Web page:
The central characters; or rather the central characters outside of Lord Mountbatten and his wife; namely Jeet Kumar, (played by Manish Dayal, who has been previously seen in the 100 Step Journey along with Om Puri who also appears in this film) Aalia Noor and her father Ali Rahim )played by Puri) represent the ordinary people in this film. Because the issue of a Hindu being attracted to a Muslim is addressed it is used as a metaphor for the bigger issue of the relationship between the fledgling states. There is a growing tension between these two characters, a result of Aalia’s long lost love returning from war. The metaphor…

Read more

Detroit: A film with grit in it’s teeth

A city on fire riots on the streets, a small girl gets shot by the police simply for looking out of her own living room window. No this is not a retelling of some atrocity in Northern Ireland, these are the opening sequences of Catherine Bigelow’s 2017 civil rights era drama Detroit which gives an account of the events that took place in the city of the same name in the summer of 1967. Scenes from the film are juxtaposed with news reel footage from the time, telling the audience straight away that this story is no fiction giving the film an edgier, more immediate feel, setting the audience right…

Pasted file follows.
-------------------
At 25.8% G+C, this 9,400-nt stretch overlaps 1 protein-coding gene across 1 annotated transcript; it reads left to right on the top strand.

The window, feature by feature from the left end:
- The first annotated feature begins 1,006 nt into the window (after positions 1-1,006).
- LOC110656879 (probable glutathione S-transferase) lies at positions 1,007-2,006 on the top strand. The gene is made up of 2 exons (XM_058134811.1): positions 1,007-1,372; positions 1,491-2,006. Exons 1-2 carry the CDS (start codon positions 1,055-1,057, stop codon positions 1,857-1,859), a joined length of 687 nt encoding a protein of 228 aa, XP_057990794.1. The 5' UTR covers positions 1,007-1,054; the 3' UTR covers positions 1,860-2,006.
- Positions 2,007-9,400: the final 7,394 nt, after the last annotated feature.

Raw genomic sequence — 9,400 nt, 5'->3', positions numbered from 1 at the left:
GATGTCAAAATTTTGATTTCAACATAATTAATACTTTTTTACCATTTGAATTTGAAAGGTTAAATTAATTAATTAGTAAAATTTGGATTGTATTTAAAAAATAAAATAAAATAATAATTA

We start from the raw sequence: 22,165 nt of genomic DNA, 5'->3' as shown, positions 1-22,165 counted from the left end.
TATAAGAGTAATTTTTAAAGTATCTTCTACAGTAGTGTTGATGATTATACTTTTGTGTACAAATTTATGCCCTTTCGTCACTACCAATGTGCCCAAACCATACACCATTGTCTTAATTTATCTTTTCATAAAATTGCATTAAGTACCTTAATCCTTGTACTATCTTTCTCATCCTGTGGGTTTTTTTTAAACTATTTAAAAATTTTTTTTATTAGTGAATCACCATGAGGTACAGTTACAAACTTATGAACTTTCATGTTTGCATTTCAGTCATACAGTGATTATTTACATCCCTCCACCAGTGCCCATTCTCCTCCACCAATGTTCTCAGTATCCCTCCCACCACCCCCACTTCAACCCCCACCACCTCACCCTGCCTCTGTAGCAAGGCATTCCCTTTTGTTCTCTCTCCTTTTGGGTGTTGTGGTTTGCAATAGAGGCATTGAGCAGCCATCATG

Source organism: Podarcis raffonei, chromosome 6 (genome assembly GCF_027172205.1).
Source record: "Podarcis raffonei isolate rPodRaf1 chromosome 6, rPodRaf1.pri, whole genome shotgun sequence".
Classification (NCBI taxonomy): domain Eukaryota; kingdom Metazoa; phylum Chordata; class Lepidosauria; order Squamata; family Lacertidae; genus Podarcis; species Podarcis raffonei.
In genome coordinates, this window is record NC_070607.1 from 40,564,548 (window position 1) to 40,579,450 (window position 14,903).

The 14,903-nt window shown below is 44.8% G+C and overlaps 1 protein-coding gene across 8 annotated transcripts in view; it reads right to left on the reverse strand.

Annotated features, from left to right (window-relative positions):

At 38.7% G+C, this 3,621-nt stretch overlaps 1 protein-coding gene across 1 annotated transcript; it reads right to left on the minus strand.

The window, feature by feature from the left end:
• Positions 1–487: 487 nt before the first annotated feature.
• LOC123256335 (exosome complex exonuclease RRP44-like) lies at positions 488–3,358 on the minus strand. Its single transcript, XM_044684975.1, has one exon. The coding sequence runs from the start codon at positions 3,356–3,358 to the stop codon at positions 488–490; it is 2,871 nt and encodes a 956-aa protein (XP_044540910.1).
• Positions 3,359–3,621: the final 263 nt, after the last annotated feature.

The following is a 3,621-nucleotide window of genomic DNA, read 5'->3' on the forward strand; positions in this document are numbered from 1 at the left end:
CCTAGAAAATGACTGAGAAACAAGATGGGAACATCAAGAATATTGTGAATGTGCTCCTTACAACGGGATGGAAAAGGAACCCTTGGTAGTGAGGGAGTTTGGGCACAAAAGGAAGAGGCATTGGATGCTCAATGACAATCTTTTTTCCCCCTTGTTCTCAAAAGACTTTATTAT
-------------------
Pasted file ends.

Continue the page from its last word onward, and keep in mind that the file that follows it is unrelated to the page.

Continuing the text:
Read more

We All Want to be Normal People

It’s taken Culture Journal Ireland a while to get into this one, but with seemingly everyone talking about Normal People, for one reason or another, we felt it was about time we cast our eye across this much hyped phenomenon. Based on the novel by the same name by Sally Rooney and directed by award winning directors Lennie Abrahamson and Hettie McDonald, the series is set in a fictional co. Sligo town and in the latter stages Dublin. The two main characters played by Daisy Edgar Jones and Paul Mescal, are key two the whole thing. The two leads are likable and seem like a natural fit on screen. In…

Read more

Darkest Hour, perhaps Gary Oldman’s finest, but not Churchill’s.

Billed as one of Gary Oldman’s greatest performances, for which he was nominated for the best actor in a leading role oscar, this it undoubtedly is. But, shown on the BBC recently as part of their commemoration of VE Day, is it any good or is it just the usual predicted jingo-fest? Well the simple answer is both yes and no. The film sees Britain’s previous prime minister Neville Chamberlain still in power. Many within his own party (if you didn’t know it you could easily predict that it’s the Tories) are against going to war as they believe they’d loose and instead want to come to a settlement with…

Read more

Maze – A sad tale with a disappointing ending

|*If you have not seen this film please be aware that this review contains slight spoilers* Maze, shown on television recently, tells the story of one of the biggest prison breakouts in Europe when in 1983 thirty eight IRA prisoners breakout of a prison which the film takes it’s name from. This is a film which this particular reviewer wanted to like, the premise is interesting, the plot and the synopsis builds the film up as a tense, Hitchcock-esque exploration of two characters in particular. The plot focuses on Larry Marley, played as ably as ever by Love/Hate‘s Tom Vaughan-Lawlor and prison warden Gordon Close, played by Barry Ward, who…

Read more
%%footer%%